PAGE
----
Lewis liking reunion with Childress

New Vikings wide receiver Greg Lewis isn't sure when he'll be ready to contribute, but he was happy to be reunited with the coach that first showed confidence in his skills at the NFL level.

New Vikings receiver Greg Lewis said Vikings coach Brad Childress was the first coach to instill a bit of confidence in him.

It started early in Lewis' career with the Philadelphia Eagles – real early, like the fourth practice or so when Childress was the offensive coordinator there.

"When I came into the league as a rookie free agent, I was making plays in Philadelphia. After one of the minicamps, Coach Childress came up to me and said, ‘Just keep doing what you're doing. You can play and you're going to get opportunity,'" Lewis said on Thursday, his first day inside the Vikings locker room. "That was the first coach that really gave me the opportunity and I felt like had confidence in me to go out and do some things. To be back with him, it's a blessing for me and I'm happy to be here and I'm excited."

When Lewis was made available after he released by the New England Patriots on Monday. He was traded to the Patriots from the Eagles in March.

"It was surprising, but things happen in the NFL. That's the nature of it," Lewis said of his release from the Patriots. "You have to be prepared in all situations and I wished them the best of luck. I wish it could have worked out differently. It didn't. I'm here now. I'm happy to be here and I'm moving forward."

Lewis will at least be in an offense with which he's familiar, which should help him transition and be able to contribute more quickly. When that might be, he doesn't know.

"I know some of the concepts, some of the plays and I feel comfortable, but there is always wrinkles and new things. I'm ready and willing to dive into the playbook and get caught up to speed so I can be productive," he said.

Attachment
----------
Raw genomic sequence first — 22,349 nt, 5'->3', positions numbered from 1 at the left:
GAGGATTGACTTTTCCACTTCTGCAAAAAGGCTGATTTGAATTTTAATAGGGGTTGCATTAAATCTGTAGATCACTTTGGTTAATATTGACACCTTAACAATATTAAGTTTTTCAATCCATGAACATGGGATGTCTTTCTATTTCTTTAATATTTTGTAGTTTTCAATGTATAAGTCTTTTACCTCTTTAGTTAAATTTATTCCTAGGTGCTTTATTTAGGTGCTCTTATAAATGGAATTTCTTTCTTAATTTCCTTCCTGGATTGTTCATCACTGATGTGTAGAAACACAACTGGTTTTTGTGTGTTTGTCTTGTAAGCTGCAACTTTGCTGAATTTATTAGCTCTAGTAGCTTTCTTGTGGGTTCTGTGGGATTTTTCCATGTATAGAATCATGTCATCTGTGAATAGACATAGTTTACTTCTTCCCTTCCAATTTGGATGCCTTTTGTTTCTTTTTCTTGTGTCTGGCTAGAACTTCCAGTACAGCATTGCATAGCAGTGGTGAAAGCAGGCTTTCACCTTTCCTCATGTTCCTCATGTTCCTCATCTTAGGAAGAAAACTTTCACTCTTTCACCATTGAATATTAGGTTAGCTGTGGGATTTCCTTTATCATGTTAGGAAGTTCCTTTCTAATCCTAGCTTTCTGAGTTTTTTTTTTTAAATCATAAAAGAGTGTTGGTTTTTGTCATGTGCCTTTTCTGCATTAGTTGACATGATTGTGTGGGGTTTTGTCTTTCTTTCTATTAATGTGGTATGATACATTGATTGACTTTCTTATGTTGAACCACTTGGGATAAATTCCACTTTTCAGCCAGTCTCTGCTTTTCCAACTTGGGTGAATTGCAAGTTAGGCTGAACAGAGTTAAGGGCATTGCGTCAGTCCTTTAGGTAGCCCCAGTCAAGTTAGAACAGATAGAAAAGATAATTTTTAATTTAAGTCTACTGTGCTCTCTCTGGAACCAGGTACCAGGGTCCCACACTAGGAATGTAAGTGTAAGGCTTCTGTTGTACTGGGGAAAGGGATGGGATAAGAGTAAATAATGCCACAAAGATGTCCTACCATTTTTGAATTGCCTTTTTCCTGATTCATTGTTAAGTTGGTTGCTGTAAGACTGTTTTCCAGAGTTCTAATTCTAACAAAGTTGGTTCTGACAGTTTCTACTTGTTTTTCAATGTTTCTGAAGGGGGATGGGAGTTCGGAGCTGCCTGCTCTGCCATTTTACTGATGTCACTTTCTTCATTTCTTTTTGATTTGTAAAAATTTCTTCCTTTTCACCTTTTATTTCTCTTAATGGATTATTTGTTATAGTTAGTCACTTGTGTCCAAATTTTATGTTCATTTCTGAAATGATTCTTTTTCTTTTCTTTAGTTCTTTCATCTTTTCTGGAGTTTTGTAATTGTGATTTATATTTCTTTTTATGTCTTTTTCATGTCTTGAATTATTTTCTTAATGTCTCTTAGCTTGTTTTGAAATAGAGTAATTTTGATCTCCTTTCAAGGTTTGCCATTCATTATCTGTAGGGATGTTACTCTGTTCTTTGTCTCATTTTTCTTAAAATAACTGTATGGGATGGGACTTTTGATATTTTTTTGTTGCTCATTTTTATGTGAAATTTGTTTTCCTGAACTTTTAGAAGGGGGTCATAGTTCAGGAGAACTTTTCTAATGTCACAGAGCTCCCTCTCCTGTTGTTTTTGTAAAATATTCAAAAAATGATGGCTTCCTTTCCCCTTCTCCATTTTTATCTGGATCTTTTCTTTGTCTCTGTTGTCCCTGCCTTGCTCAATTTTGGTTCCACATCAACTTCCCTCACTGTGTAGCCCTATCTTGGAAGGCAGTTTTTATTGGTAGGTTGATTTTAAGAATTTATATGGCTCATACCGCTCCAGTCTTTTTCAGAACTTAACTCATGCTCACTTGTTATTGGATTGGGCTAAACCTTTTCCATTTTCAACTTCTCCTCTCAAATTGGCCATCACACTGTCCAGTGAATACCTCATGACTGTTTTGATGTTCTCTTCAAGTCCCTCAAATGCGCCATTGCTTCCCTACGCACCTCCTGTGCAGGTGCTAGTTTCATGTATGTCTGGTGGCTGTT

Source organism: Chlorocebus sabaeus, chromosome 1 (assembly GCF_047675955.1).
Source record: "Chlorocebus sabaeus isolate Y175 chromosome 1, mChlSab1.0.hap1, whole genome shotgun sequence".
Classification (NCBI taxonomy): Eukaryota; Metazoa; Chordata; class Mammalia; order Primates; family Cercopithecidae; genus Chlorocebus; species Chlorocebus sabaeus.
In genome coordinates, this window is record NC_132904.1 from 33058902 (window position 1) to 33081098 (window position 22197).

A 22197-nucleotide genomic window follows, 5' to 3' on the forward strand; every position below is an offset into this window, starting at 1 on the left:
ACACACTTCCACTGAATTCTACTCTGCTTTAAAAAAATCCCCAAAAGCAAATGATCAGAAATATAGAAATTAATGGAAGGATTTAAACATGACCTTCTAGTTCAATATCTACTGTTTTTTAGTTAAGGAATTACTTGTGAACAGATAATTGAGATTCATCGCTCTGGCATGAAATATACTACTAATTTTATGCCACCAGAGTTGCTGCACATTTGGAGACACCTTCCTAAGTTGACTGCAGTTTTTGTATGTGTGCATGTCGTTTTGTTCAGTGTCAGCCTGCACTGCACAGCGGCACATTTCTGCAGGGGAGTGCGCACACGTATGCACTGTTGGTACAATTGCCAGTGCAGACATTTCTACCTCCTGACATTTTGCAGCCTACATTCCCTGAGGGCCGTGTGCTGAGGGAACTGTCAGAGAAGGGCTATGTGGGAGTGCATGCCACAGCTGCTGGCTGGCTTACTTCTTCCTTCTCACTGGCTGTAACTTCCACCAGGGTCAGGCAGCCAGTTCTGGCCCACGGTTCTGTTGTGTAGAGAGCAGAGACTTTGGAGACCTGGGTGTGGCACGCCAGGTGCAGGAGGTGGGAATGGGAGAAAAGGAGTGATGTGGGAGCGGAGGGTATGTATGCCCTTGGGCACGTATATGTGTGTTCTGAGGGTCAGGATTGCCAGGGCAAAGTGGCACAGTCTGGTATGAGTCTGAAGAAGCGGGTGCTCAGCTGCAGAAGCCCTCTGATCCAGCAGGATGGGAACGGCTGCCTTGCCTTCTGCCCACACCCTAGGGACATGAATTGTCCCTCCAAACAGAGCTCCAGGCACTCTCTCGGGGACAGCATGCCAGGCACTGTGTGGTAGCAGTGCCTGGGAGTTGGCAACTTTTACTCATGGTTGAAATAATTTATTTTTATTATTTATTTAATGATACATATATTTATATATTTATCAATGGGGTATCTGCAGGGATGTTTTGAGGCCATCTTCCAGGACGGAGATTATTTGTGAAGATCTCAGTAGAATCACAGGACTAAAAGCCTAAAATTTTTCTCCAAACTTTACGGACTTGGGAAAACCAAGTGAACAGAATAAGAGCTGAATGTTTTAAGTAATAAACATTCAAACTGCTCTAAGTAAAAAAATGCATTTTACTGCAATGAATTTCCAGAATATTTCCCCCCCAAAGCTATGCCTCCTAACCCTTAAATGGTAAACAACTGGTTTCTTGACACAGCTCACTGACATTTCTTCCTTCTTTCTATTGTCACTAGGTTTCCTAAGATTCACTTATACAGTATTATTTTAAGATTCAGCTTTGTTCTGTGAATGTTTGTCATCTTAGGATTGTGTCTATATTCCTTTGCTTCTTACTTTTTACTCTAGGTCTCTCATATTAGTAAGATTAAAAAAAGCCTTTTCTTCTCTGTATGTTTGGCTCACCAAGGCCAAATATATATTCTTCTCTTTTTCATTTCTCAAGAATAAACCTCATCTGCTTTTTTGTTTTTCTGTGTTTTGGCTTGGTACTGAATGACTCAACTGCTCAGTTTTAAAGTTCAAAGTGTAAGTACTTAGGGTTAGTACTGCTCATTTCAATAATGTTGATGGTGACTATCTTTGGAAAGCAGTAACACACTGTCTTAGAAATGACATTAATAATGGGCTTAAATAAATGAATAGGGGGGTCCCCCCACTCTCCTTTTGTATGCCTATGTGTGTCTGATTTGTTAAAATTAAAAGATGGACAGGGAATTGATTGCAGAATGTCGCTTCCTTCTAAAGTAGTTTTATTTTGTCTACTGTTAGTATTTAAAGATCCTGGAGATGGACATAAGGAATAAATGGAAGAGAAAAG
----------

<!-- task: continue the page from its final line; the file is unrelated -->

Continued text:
Lewis said he knows all of the receiver positions in the offense, but he will have to become accustomed to things the Vikings do differently before feeling ready.

"I'm not going to set a timetable and say tomorrow I'll know it all or three weeks from now I'll know it all. I'm just going to learn it as quickly as possible and whenever that happens, that will be the time that I'm able to do something," he said.

"… I'm really not trying to come in and be some savior or anything. I'm just coming in and trying to find a role on the team and do what the coaches ask of me. Whatever that may be, that's what I can add to the team."

Lewis can also contribute on several phases of special teams. Bobby Wade, who was released to make room for Lewis, returned punts last year but otherwise wasn't a big part of the special teams.

"I'm not going to pinpoint one thing and say I'm going to do that and be the best ever at it. I'm capable of doing whatever is asked and do it to the best of my ability," he said.

Wade had led the team in receptions each of the last two years, when he had 53 and 54 receptions and exceeded 640 yards each of those seasons.

Lewis has exceeded 25 receptions just once in his career, when he had 48 receptions for 561 yards in 2005.

WR Bernard Berrian said it's always difficult to see good teammates released, especially after Wade agreed to restructure his deal last week.

"Definitely a lot harder," Berrian said. "And then he still ends up getting released. But, you know, it might turn out to be a better situation for him and he'll probably become a great addition on somebody else's team."

At the time Wade restructured his deal, Lewis was still on the Patriots' roster.

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